• Lieberman – 7
  • Two Orthodox parties -13
  • Meretz – 5 
Labor would have to draw a minimum of nine Knesset seats from the Right wing bloc.

With Bibi at the helm, the Likud could still cobble a majority of over 60 in the120-member Knesset:

  • Likud- 28
  • Bennett- 13
  • Kahlon – 7
  • Lieberman 7
  • Ultra-Orthodox – 13

Total – 68 and Bob's your uncle! All the rest add up to 52. Therefore Labor would have to draw a minimum of nine Knesset seats from the Right wing bloc. This is no easy task.

There are some other unknown factors that have still to be played out. Bibi himself, his private lawyer, and several of his key associates are under investigation for a number of suspected fraudulent actions. As a result, Israel's highly respected former president of the Supreme Court, Meir Shamgar has said the PM should resign for his accepting hundreds of thousands of dollars mainly in expensive cigars and champagne from Israeli millionaire Arnon Milchem. It’s still early days, but Bibi could conceivably be indicted, although legally only an outright conviction would force him to resign. Shamgar contends the late Yitzhak Rabin resigned for far less - holding a foreign bank account when it was then illegal. Another former advisor to the PM has also said that while Bibi, like anyone else, is 'innocent until proven guilty', Bibi has shown a remarkable indifference to the apparently crooked associates around him. Obviously, if a less popular party leader would lead the Likud into an election it would throw the game wide open.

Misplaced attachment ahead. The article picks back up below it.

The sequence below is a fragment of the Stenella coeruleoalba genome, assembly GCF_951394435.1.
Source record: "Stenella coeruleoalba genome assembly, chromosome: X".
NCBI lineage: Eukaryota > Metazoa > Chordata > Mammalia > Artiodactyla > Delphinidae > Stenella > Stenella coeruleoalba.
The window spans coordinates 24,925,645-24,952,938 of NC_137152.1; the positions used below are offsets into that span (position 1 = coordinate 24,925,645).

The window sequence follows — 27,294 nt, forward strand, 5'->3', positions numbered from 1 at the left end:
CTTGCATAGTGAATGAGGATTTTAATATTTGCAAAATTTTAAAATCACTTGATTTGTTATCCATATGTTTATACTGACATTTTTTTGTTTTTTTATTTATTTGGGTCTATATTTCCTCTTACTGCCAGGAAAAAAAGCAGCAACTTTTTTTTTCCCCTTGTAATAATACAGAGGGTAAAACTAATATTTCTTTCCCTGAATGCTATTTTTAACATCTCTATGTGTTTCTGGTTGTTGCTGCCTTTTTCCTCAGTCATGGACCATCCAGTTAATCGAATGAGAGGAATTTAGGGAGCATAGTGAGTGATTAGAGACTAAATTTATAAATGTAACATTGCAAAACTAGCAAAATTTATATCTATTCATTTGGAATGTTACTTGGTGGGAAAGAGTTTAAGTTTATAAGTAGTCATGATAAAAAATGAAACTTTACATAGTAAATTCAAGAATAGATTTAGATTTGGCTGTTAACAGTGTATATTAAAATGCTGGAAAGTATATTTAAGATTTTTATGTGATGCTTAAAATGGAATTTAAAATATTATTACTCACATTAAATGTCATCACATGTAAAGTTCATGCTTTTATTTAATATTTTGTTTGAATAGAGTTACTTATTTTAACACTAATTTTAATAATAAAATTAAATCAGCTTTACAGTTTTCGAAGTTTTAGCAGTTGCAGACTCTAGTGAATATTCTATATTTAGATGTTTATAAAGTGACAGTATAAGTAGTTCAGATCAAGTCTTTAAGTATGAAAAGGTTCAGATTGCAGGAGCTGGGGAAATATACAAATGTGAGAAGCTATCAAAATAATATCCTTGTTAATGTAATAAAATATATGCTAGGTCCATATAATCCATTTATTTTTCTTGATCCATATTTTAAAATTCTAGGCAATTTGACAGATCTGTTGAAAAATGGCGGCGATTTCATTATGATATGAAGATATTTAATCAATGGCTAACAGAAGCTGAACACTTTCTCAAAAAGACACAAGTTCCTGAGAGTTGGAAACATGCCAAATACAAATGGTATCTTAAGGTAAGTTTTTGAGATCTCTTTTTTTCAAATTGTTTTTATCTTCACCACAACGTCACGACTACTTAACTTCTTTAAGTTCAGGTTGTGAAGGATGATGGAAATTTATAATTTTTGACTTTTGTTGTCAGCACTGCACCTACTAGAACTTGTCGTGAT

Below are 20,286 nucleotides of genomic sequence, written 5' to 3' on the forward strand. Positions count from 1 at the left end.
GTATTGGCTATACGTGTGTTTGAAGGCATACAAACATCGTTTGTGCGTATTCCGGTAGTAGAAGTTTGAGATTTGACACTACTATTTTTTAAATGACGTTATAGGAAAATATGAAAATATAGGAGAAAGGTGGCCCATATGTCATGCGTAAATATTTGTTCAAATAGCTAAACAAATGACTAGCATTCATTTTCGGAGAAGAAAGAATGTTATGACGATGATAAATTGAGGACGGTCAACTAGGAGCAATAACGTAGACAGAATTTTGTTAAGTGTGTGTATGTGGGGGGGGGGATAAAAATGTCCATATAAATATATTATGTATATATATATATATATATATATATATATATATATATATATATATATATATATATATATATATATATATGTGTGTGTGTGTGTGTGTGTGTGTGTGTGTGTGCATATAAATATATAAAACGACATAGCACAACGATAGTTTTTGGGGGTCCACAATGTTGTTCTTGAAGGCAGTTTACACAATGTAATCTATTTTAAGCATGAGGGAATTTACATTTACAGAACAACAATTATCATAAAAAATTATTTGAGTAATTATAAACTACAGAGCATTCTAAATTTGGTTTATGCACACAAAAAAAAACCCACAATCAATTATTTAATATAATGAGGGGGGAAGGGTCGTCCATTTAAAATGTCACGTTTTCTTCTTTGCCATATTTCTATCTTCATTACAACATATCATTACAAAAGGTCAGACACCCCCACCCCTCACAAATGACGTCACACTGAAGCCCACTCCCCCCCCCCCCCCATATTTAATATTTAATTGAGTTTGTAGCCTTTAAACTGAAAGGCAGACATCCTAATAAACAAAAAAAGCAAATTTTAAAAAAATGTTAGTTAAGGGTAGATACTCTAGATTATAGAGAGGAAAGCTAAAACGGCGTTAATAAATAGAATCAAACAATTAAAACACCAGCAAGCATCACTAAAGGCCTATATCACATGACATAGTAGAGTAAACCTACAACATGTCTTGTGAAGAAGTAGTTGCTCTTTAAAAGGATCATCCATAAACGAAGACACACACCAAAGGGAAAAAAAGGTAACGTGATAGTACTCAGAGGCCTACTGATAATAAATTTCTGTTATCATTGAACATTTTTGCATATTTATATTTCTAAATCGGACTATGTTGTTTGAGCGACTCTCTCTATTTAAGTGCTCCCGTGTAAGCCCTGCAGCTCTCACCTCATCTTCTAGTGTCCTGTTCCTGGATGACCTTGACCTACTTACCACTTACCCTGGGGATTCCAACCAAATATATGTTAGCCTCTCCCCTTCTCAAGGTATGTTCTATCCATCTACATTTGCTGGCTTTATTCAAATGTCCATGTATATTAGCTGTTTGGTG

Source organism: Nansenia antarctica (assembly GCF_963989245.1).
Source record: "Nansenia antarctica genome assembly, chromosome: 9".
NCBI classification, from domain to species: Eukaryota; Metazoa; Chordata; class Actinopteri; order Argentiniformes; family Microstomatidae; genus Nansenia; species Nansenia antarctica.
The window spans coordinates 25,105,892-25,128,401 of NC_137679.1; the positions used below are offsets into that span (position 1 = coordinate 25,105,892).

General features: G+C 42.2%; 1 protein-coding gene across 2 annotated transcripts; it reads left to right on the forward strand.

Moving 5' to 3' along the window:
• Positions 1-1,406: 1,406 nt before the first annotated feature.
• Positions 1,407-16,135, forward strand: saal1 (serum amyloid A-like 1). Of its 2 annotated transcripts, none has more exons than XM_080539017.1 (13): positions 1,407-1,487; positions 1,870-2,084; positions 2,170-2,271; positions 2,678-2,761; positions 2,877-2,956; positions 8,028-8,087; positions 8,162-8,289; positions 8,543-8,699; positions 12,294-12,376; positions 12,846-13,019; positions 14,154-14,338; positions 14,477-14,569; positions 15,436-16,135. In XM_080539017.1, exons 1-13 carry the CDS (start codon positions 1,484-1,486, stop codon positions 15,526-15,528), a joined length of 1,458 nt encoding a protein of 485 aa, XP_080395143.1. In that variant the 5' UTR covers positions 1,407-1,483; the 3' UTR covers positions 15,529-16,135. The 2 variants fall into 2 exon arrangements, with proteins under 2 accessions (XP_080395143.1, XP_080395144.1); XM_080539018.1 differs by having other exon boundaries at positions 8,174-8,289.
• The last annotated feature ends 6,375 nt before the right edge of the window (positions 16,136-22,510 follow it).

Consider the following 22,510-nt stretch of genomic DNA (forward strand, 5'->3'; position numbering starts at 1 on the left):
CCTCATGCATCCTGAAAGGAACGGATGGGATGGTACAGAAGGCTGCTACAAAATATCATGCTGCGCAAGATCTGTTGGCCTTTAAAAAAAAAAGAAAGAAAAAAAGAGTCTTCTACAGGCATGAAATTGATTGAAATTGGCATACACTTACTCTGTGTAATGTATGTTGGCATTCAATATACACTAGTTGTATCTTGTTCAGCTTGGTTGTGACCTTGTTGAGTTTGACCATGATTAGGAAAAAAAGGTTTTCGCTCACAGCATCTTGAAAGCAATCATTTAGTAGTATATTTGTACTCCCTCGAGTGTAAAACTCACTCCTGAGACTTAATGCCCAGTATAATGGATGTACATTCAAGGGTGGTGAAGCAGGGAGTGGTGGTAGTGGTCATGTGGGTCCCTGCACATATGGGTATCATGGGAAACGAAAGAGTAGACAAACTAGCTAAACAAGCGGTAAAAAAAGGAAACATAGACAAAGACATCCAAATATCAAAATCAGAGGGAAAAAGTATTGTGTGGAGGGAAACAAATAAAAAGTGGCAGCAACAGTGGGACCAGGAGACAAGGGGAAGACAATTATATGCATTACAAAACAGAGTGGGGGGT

And then there's Avi Gabbay the new leader of Labor who has overtaken Lapid's party in second place. Gabbay is on a meteoric rise - in less than six months he has taken over the party and raised Labor's hopes that the sky could be the limit. Gabbay is revamping the old party apparatus that founded the state under David Ben Gurion. He has shaken up party officials by implementing a new management system with one ultimate goal - how to draw voters from the Likud. He is right - this is the only way Labor can form the next government.

But even if Gabbay continues to attract Lapid supporters, this will only be a shift from one party to another inside the peace camp...

The analysis is pretty simple: Gabbay has already siphoned off supporters from Yair Lapid's party, mainly young residents in the Tel Aviv area who back the two-state solution and oppose the ultra-orthodox control over Israeli society. But even if Gabbay continues to attract Lapid supporters, this will only be a shift from one party to another inside the peace camp – it cannot push Labor over the critical 61-seat majority. This can only come from parties inside the current Netanyahu coalition.

There are several possibilities, such as Moshe Kahlon's party of seven MKs. These voters supported Kahlon, a former Likudnik, because of his vow to solve the housing crisis by adopting a policy that would build many more homes and lower soaring housing prices. Kahlon has only partially delivered, and Gabbay, if he can provide some convincing answers on the economy, could attract these voters.